The last few days have marked a series of events to commemorate Holocaust Memorial Day, remembering the six million victims who were killed in the concentration camps of Nazi-occupied Europe during World War Two and victims of other conflicts.
They were eventually transported in cattle trains to a number of death camps as part of the “Final Solution”.
Some local Mosques in Dewsbury have also been helping their Maddrassah pupils look at an interesting story linked to Holocaust remembrance. The story is about a brave lady from Britain’s wartime ‘secret army’ of intelligence agents.
Princess Noor-Un-Nisa Inayat Khan’s wealthy family was originally from British India but had moved to London in 1914. She went to a nursery and school in Notting Hill.
Her family then moved to France in 1920 to be closer to their Sufi-Muslim relatives who lived in Suresnes outside Paris. But the family was forced to flee back to England after the outbreak of the Second World War when France was overrun by German troops.
As a Sufi-Muslim lady, although Noor Inayat Khan was deeply pacifist and against violence, she still decided to “do her bit” for the war effort by first joining the Women’s Auxiliary Air Force in 1940, and later volunteering to join the Special Operations Executive (France Section) in June 1941.
Noor Inayat Khan was given special training as a wireless operator to work from inside enemy territory and became the first woman during World War Two to be sent over to Nazi-occupied France in such a role because of her fast and accurate wireless telegraphy skills.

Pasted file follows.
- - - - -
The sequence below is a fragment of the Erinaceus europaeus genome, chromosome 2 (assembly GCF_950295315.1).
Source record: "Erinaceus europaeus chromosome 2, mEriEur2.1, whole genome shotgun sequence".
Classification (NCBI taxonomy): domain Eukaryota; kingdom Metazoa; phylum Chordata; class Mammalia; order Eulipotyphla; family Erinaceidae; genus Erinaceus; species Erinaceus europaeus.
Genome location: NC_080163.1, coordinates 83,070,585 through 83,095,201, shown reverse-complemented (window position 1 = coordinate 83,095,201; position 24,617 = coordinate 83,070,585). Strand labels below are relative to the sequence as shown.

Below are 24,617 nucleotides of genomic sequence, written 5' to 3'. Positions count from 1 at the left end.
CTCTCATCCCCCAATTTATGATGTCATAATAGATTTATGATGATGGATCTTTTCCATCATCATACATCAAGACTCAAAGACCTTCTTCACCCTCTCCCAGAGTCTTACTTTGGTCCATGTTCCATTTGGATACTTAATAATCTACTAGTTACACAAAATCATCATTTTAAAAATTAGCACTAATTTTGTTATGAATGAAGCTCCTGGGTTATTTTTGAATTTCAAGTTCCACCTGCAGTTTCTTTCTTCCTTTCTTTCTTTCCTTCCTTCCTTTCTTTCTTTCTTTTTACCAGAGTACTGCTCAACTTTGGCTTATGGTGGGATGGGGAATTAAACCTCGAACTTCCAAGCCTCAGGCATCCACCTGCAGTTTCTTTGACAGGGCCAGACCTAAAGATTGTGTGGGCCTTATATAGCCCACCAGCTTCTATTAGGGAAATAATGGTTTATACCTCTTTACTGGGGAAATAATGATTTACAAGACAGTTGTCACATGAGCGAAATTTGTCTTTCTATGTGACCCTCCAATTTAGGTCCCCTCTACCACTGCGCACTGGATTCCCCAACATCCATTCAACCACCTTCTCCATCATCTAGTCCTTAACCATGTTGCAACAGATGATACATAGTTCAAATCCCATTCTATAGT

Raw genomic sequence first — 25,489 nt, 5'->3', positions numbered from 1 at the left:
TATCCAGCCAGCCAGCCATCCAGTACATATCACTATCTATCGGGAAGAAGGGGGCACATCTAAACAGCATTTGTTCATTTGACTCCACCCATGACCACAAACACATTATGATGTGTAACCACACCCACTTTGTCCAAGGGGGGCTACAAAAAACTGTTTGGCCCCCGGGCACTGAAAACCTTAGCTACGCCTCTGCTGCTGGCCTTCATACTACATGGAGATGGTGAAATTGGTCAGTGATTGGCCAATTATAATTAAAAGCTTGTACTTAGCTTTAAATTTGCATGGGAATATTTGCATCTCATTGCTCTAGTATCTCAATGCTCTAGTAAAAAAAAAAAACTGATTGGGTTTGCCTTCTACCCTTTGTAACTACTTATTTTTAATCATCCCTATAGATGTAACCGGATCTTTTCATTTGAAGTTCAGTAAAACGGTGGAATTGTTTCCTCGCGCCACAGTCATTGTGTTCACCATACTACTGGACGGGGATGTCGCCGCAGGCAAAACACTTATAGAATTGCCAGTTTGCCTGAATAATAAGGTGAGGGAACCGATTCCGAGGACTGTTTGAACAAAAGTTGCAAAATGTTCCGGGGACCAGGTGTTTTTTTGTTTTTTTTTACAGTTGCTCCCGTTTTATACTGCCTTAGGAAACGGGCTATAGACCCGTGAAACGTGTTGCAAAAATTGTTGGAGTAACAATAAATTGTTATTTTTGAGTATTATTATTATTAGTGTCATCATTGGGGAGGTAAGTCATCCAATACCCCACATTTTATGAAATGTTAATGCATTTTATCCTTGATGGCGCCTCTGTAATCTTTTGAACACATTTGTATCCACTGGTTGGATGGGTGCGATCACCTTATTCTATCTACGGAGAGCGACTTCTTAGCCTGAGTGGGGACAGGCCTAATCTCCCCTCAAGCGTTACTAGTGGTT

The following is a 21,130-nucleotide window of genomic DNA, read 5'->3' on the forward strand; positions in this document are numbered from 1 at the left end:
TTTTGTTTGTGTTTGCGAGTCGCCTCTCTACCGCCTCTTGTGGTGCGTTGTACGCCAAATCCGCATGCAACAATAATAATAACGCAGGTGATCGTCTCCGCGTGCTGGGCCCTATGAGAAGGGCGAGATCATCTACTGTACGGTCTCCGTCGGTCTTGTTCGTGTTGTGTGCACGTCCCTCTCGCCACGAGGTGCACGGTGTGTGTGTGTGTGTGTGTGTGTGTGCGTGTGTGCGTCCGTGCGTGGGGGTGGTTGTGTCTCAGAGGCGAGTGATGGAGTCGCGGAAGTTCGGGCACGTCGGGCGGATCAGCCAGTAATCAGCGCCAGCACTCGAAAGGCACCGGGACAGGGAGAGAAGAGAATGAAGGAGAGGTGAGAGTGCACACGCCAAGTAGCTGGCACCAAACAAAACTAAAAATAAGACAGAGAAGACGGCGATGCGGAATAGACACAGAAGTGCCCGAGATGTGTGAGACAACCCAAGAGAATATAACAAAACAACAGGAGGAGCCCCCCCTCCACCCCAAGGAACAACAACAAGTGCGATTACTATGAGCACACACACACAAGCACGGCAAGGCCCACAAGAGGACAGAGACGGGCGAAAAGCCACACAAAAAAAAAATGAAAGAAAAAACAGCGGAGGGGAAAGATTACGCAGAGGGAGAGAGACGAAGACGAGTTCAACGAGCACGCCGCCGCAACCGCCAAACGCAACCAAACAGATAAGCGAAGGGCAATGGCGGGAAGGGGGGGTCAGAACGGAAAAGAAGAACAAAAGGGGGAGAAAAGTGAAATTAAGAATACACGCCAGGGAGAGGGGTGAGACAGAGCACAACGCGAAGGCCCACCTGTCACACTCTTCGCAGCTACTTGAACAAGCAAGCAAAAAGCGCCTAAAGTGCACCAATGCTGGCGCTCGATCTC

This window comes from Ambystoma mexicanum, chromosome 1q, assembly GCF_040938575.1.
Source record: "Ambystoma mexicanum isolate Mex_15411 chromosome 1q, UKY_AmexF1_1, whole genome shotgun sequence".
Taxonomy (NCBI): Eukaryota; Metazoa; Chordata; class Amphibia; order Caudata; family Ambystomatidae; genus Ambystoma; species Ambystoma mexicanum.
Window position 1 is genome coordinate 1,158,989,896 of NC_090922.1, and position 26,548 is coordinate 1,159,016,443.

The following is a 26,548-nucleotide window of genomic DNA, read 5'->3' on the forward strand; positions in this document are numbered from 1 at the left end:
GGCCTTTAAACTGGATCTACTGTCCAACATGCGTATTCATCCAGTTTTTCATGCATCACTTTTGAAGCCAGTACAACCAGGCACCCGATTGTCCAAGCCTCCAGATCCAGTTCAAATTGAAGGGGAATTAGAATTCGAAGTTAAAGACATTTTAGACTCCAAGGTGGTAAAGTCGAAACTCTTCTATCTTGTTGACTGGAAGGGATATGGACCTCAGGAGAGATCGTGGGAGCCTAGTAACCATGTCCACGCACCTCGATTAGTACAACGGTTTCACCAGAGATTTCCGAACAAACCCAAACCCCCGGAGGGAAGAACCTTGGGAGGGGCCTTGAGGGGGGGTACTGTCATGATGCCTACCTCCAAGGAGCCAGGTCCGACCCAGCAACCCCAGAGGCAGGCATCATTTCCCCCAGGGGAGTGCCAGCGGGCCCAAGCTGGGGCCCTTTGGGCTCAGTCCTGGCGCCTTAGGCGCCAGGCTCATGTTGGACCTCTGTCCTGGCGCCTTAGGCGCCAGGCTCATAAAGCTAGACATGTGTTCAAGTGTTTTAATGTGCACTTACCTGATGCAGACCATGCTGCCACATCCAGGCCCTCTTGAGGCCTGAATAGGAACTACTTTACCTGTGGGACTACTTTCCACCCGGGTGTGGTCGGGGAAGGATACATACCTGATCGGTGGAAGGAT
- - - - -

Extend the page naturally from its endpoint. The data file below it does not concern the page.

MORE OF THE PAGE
The mission was hazardous and dangerous. Her job was to operate the wireless alone, moving from one location to another, in different French cities or towns where she would be a total stranger.
She would have to transmit information in Morse Code back to her instructors without getting detected by the Gestapo.
Besides the role as an operator, Noor Inayat Khan also spent a large amount of her time giving refuge to fleeing elderly Jewish couples and French-Algerian Muslim families whom she would allow to hide in her attic or barn.
A wireless operator was expected to survive in France for just six weeks before getting captured by the enemy. Yet, Noor Inayat Khan evaded arrest for nearly two years until she was caught in 1943 and taken to Dachau Concentration Camp.
Despite being severely tortured, having her finger and toe-nails pulled out, Noor Inayat Khan was shackled in chains and kept in a dark unlit cold single cell at Dachau for more than a year by the camp’s interrogators.
Despite this she refused to confess anything about her secret work.
The conditions she was kept in at Dachau were so appalling other prisoners used to hear her crying loudly at night.
She was executed by firing squad at dawn on 13 September 1944 to become another of the six million Holocaust victims.